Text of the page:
With Blueworks Live, of course, you can automate these long tail processes in a matter of seconds 😉 but I think that the big news here is the social stream generated by these processes rather than the ease of creating the processes, which mostly already existed in Blueprint. Instant visibility through activity streams.

BPM: The New Language Of IT To Business Technology

Alex Peters and Derek Miers presented in the business process track with a session on BPM as the new language of IT to business technology. Forrester has been pushing the phrase “business technology” instead of “information technology” for the past year or so, and it was funny this morning to hear John Rymer say that he didn’t like the term at first, but he’s really bought into it now, since it really describes the role of IT in supporting the business, rather than off in their own world.

Peters discussed three recent technologies that have become game changers: social computing to expand the customer interaction channels, dynamic business applications for cross-functional processes, and the cloud as a delivery platform. There are also new key actors in business process transformation initiatives, characterized as VP process improvement (“change agent”), business architect (“guru”), process architect (“prodigy”), business analyst (“wannabe”), and manager of IT business systems (“operator”). Business analyst = “wannabe? That’s gotta hurt, although it was Forrester that claimed that more than half of all business analysts couldn’t cut it as a process analyst.

In moving to this new world order, where technology is focused on business, it’s necessary to evaluate the maturity of the organization’s business process management, and start the journey by eliminating waste in processes. Suddenly, this is sounding a lot like Lean. He showed some examples of companies at various stages of the journey: an organization with immature processes, where IT uses a plan-build-run structure; an aspiring organization starting to move from reactive to proactive, with more of a demand-supply structure and the beginnings of centers of excellence; and an organization with mature process management, leveraging cross-business process centers of excellence and shared services.

Miers took over to explain how the language of BPM can be used along this journey to process maturity and a business technology focus. He’s not talking about a graphical notation for process models like BPMN; he’s talking about the natural language words that we use to describe processes and process improvements, and how we need to decide what they mean. In other words, what do you mean by process? Task? Process model? Object? Capability? And does everyone else in your organization use the same words to describe the same concepts? If not, you’re going to have some alignment problems, since language is key to building a common understanding between different roles.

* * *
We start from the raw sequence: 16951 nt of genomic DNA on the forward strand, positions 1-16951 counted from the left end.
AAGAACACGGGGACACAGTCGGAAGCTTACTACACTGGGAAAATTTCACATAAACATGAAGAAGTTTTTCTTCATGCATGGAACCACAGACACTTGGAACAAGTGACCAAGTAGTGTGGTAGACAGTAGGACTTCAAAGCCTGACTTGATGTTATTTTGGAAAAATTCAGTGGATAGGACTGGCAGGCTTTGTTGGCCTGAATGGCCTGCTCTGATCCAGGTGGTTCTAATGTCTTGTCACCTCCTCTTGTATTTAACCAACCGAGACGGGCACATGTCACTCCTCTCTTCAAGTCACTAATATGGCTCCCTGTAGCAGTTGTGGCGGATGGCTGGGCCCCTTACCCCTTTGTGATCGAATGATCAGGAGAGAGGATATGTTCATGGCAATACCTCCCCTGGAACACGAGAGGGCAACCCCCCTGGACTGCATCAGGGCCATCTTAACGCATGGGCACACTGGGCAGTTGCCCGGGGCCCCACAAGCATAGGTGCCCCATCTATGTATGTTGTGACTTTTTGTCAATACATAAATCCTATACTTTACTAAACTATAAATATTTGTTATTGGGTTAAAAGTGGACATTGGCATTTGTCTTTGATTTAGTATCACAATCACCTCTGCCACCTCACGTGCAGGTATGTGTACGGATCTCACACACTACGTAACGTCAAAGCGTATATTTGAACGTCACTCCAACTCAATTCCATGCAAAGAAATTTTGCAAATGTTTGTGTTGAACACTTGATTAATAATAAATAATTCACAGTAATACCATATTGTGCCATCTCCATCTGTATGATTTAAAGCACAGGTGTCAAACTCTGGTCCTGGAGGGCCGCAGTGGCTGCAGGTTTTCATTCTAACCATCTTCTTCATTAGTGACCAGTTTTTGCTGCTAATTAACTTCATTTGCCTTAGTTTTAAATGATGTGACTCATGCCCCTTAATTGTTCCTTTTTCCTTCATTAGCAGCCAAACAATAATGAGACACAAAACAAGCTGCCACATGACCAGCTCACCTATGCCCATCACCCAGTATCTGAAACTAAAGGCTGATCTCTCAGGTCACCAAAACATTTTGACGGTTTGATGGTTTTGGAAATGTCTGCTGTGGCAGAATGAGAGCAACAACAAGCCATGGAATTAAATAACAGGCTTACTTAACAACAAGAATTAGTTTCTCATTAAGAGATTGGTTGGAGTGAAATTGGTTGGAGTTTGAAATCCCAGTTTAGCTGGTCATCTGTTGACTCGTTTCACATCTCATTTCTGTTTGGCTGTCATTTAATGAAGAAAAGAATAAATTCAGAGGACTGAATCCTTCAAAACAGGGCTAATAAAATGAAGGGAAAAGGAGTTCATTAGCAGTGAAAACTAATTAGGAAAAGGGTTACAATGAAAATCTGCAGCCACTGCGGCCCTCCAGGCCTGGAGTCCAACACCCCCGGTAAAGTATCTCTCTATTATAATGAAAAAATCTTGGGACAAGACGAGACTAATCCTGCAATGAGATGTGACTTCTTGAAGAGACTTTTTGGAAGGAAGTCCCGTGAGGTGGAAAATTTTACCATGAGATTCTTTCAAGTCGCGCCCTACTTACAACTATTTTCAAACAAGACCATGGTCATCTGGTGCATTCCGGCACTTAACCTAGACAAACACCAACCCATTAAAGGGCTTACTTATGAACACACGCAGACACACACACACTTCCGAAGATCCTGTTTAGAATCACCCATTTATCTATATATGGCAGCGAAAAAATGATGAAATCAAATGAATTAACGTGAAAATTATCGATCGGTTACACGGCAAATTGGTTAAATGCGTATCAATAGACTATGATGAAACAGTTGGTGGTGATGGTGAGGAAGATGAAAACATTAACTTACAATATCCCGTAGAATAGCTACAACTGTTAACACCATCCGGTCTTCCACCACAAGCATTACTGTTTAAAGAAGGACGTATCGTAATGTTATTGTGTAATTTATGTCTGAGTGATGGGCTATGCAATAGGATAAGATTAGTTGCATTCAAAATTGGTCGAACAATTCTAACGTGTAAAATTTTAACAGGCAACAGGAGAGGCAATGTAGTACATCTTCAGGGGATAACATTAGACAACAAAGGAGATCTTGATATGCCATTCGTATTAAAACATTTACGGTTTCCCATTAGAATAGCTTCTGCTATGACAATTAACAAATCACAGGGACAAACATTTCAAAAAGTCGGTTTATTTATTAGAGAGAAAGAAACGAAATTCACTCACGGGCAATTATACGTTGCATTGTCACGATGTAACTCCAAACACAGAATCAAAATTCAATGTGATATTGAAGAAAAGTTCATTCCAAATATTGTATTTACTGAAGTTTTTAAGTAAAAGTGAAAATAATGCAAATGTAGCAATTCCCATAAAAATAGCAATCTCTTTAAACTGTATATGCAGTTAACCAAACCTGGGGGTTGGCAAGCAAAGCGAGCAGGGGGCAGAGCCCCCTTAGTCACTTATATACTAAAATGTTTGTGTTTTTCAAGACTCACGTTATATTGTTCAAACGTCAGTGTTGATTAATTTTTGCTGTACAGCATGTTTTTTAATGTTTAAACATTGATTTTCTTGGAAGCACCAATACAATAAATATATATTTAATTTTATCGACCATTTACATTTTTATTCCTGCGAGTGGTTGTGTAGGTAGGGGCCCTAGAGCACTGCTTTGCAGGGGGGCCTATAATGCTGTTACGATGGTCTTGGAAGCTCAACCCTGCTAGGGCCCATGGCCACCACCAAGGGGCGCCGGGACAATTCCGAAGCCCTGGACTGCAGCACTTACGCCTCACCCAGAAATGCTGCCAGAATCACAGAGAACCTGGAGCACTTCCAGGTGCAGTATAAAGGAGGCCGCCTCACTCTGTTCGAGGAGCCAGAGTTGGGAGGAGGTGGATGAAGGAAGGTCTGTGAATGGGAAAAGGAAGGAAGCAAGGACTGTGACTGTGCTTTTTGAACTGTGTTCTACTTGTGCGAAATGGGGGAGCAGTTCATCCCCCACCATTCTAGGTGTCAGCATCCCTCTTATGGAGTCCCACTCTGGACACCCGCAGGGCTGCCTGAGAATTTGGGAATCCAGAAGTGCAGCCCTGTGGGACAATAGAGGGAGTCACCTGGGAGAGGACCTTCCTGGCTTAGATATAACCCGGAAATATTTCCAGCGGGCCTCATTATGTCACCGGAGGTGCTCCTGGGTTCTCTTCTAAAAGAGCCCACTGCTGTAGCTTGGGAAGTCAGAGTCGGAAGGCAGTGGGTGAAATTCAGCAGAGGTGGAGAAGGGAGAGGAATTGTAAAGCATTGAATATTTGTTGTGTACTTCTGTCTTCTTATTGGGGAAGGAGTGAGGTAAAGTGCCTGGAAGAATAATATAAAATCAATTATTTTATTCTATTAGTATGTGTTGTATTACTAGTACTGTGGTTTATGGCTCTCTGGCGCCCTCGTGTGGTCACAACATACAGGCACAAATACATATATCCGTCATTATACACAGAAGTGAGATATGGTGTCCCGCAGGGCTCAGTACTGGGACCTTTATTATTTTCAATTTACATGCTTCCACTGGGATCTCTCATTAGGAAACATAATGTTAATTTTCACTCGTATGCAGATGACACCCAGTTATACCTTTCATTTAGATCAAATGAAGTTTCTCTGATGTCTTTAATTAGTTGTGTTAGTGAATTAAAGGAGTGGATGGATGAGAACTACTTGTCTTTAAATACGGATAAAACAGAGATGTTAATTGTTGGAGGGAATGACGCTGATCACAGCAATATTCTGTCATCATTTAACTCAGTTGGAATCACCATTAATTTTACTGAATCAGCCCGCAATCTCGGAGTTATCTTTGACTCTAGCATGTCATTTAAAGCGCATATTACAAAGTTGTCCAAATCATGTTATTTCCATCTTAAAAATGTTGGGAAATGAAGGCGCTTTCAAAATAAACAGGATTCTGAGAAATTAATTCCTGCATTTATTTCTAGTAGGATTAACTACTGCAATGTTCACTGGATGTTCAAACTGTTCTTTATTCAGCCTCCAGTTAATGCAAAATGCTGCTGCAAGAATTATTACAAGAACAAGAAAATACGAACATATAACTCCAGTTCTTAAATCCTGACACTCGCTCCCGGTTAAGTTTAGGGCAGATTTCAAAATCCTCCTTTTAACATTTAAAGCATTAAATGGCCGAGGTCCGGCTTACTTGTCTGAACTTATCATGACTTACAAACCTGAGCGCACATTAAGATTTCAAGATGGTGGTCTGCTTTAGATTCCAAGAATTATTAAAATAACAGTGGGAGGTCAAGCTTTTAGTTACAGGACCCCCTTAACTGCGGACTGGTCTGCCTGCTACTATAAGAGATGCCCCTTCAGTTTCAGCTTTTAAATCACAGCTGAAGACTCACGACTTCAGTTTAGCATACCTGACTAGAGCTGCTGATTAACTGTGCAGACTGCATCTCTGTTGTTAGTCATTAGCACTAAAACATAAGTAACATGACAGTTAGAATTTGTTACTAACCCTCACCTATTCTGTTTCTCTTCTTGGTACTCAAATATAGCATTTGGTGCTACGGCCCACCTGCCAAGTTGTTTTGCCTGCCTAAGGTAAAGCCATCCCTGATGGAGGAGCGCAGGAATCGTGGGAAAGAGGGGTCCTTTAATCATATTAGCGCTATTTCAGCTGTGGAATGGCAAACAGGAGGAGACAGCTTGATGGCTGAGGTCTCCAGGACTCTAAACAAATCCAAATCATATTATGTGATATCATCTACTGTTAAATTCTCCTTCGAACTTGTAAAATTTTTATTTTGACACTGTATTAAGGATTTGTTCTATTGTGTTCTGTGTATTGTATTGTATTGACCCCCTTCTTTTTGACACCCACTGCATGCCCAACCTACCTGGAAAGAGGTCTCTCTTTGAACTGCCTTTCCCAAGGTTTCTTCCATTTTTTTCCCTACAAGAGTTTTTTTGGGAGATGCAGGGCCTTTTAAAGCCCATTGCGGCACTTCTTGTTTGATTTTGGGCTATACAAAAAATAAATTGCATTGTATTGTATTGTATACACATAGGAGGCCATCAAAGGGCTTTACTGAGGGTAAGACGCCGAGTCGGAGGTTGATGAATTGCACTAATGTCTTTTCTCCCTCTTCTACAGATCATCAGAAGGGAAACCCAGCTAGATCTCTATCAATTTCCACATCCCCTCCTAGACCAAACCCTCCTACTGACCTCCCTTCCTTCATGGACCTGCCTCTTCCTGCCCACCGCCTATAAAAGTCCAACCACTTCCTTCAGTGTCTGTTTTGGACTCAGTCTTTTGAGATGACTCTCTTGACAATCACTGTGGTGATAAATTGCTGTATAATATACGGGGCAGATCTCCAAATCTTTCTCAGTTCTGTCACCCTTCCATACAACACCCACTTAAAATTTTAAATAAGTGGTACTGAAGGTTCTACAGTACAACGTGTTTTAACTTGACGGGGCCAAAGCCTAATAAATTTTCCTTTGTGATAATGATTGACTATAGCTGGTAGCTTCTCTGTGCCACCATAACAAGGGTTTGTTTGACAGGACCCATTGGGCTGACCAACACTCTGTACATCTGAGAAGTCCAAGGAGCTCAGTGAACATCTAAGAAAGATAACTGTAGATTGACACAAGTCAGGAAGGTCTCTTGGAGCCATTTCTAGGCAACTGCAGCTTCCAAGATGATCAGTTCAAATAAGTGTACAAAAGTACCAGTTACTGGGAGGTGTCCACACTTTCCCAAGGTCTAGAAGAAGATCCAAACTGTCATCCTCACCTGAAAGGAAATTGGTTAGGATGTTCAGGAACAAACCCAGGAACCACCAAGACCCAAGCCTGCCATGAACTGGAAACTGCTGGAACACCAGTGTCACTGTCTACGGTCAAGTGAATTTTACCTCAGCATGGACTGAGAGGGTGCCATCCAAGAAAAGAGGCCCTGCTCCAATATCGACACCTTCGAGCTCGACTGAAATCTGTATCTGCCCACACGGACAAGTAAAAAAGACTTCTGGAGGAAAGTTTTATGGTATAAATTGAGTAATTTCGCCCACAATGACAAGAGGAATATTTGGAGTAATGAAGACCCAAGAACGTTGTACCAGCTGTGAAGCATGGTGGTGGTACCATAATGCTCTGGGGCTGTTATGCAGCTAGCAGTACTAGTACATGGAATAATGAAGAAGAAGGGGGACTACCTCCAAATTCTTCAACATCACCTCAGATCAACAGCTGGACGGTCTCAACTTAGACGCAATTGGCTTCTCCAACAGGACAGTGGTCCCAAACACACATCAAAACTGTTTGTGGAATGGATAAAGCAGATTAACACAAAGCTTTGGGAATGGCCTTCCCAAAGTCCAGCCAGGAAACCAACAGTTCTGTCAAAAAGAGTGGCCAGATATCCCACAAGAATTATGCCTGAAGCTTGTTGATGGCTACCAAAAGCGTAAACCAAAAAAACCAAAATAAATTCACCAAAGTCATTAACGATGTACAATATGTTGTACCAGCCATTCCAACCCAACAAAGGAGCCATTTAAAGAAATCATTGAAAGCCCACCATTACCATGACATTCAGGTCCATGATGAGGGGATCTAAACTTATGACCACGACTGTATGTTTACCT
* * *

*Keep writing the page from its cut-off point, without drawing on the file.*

He stepped through each of the five actors, the challenges that they encounter in doing their business transformation work, and the language that they need to use to describe their world. Although the call to action at the end was to do your process maturity assessment and portfolio analysis, there was little of that in the rest of the presentation.

A bit of a meta topic, and a bit unfocused due in part to logistical problems at the beginning of the session, but some interesting nuggets of information.

Fidelity Investments’ Evolution To Product-Focused Software Delivery

Darrell Fernandes, SVP of advisory solutions technology at Fidelity Investments, finished up the morning at Forrester’s BP&AD Forum with a discussion of their IT transformation: how they changed their software delivery process to become more like a software product company. They created “fences” around their projects in terms of centers of excellence and project management offices, with the idea that this would drive excellence on their projects; what they found is that the communication overhead started to bog them down, and that the silos of technology expertise became obsolete as technologies became more integrated. This is a really interesting counterpoint to Medco’s experience, where they leveraged the centers of excellence to create a more agile enterprise.